Using external parsers with gmaster

Monday, March 19, 2018 1 Comments

gmaster comes pre-built with support for C#, C, C++, VB.Net and Java. But, you are not limited to these five languages; there are ways to develop and install support for additional languages.

We originally developed the external parser support for SemanticMerge, (which is now a key piece in gmaster), so you can check this guide we wrote explaining how to add new languages.

Users have already contributed parsers for Delphi, F#, Go, and a few others.

In this blogpost, I'm going to cover how to install an external parser in gmaster to add semantic support for new languages. For this demonstration, I chose the F# parser.

A semantic diff between two revisions of a F# file

You can refer to the documentation above to learn how to code your own external parser.

Configure gmaster to use an external parser

To install an external parser, you must follow these steps:

  1. Create a file named externalparsers.conf inside gmaster's configuration directory. If you installed gmaster at the default location, the configuration directory is %LOCALAPPDATA%\gmaster\config.
  2. Add to it the configuration of your external parser(s). This is what my configuration file looks like:
    External parsers configuration file

    The format of this configuration file is quite simple. One parser per line, each line including the extension of the file (including the dot), followed by an equal sign, and the full path of the executable, without quotation marks. For example:

    .<extension>=<executable path>

    The same format works if your parser is, for example, written in Java. You could have something like this:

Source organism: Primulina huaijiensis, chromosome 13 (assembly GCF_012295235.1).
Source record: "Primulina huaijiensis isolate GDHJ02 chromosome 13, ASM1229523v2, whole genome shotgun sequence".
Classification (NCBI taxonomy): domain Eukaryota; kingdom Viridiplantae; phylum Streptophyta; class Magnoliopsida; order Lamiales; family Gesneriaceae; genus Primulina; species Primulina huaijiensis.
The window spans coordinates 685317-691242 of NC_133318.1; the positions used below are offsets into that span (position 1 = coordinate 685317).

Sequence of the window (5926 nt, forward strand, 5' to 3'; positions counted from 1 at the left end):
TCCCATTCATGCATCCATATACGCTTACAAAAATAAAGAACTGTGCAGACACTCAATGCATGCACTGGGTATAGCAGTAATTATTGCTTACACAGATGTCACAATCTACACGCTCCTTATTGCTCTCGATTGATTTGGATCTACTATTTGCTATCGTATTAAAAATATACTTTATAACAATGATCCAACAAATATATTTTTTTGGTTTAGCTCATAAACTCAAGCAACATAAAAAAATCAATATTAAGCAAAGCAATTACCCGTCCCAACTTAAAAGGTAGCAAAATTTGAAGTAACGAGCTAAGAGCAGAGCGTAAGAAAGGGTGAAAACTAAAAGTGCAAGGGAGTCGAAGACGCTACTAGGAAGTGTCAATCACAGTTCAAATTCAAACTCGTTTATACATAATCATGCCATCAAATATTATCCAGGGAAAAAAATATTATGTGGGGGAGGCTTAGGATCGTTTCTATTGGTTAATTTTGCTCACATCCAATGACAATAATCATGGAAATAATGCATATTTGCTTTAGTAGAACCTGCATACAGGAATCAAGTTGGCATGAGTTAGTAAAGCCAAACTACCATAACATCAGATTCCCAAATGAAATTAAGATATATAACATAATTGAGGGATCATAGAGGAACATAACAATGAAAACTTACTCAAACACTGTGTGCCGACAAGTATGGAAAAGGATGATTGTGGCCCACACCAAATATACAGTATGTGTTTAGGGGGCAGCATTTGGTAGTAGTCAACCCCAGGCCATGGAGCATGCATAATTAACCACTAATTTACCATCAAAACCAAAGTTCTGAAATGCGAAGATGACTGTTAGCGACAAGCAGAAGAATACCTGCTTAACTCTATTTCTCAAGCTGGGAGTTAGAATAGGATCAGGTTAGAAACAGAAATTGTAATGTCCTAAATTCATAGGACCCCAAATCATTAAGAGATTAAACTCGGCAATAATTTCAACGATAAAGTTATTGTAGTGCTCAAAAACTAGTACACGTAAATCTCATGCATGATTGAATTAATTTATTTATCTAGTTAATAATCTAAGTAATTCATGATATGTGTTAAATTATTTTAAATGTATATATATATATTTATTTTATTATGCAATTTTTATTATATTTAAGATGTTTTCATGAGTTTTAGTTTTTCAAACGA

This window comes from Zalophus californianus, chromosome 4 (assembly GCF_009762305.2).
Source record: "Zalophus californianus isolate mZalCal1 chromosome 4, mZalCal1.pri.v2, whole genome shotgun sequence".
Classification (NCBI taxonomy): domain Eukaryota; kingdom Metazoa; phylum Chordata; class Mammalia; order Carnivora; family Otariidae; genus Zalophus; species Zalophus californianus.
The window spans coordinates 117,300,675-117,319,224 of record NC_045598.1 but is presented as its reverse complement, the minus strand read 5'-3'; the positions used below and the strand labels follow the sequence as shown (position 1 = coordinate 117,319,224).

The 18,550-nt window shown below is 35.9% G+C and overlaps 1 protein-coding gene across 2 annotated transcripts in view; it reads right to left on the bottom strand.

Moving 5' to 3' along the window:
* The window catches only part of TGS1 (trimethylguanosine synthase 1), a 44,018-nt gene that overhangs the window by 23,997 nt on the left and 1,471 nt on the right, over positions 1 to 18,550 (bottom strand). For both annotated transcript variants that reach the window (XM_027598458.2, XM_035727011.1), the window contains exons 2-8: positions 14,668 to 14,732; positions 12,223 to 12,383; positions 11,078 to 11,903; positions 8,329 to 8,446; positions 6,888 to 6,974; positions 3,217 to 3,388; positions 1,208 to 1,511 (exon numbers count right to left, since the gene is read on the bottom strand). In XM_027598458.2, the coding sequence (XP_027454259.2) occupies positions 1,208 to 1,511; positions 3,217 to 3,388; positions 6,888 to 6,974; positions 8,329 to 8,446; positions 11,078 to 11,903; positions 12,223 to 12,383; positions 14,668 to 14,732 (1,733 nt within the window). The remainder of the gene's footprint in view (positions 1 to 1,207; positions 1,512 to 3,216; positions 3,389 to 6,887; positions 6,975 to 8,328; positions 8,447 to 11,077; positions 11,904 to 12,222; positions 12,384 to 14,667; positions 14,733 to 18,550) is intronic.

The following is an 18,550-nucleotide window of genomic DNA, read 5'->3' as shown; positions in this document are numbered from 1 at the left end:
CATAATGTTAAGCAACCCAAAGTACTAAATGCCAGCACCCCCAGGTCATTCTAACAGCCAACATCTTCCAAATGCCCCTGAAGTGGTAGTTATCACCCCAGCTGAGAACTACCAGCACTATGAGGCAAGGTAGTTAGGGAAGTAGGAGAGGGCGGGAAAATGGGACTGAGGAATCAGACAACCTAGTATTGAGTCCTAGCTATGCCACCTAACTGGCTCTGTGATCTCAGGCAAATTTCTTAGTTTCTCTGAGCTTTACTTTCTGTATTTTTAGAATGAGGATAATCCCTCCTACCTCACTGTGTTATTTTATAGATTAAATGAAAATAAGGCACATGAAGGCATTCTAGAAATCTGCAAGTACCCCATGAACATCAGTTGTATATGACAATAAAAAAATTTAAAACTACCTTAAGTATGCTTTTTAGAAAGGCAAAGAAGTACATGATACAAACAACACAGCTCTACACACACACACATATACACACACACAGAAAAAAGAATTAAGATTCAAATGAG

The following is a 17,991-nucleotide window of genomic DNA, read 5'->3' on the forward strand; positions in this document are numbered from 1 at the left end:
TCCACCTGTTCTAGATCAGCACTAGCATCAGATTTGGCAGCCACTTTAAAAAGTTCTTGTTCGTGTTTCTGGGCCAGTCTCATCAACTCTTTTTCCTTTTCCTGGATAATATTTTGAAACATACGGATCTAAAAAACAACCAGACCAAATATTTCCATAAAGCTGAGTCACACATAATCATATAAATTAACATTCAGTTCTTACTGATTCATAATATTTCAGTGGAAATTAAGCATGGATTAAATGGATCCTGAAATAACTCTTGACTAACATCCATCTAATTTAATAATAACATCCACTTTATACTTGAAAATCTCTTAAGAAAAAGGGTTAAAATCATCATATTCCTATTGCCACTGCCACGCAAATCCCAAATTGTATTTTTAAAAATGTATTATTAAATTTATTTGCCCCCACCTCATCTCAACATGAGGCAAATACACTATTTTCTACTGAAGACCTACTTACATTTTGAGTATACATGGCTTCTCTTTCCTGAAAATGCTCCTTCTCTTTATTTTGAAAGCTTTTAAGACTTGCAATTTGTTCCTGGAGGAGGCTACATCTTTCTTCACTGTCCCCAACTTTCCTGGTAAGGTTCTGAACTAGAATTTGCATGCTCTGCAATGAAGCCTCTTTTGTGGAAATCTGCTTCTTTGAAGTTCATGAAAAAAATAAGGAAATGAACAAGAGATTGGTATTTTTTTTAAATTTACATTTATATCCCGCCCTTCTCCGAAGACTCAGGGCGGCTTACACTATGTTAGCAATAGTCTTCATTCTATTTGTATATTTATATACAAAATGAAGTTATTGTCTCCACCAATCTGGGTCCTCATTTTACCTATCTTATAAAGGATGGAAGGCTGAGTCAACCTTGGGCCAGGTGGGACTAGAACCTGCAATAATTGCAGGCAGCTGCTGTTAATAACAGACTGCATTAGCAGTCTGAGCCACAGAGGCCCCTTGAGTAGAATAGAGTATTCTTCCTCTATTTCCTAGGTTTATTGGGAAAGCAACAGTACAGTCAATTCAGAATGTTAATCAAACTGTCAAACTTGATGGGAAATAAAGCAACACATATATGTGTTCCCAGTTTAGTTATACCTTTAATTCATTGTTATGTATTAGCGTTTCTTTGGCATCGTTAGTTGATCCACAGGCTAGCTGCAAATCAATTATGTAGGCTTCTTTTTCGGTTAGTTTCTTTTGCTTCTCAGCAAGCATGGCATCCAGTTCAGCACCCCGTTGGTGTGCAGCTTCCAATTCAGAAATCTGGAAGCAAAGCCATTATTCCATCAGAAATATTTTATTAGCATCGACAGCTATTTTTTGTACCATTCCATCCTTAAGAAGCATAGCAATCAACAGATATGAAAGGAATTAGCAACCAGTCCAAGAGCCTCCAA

.myext=java -jar D:\myparser.jar
  3. Once you have your configuration ready, you must restart gmaster for the changes to take effect.

Diffing F# code

Now, every time gmaster tries to open a F# file revision to show its semantic diff, it will first check the externalparsers.conf configuration file. Then, it will execute the parser, et voilá! You are ready to diff your code semantically:

A semantic visual diff inside gmaster
Tip: Remember that you can undock the diff window to make it as big as you want, as I did for the screenshot.

Merging F# code

And here is what a modified-modified conflict looks like in SemanticMerge, correctly detected thanks to the external parser:

A semantic merge using the external parser

Wrapping up

That's all for today. If you have suggestions, doubts or problems, please don't hesitate to leave a comment, or ping us on Twitter at @gmasterscm.

Happy merging!

We develop gmaster, a Git GUI with semantic superpowers. It parses the code to really understand how it was refactored and then diff it and merge it as a human would do, matching methods instead of lines.

If you want to try it, download it from here.

We are also the developers of SemanticMerge and Plastic SCM, a full-featured version control.

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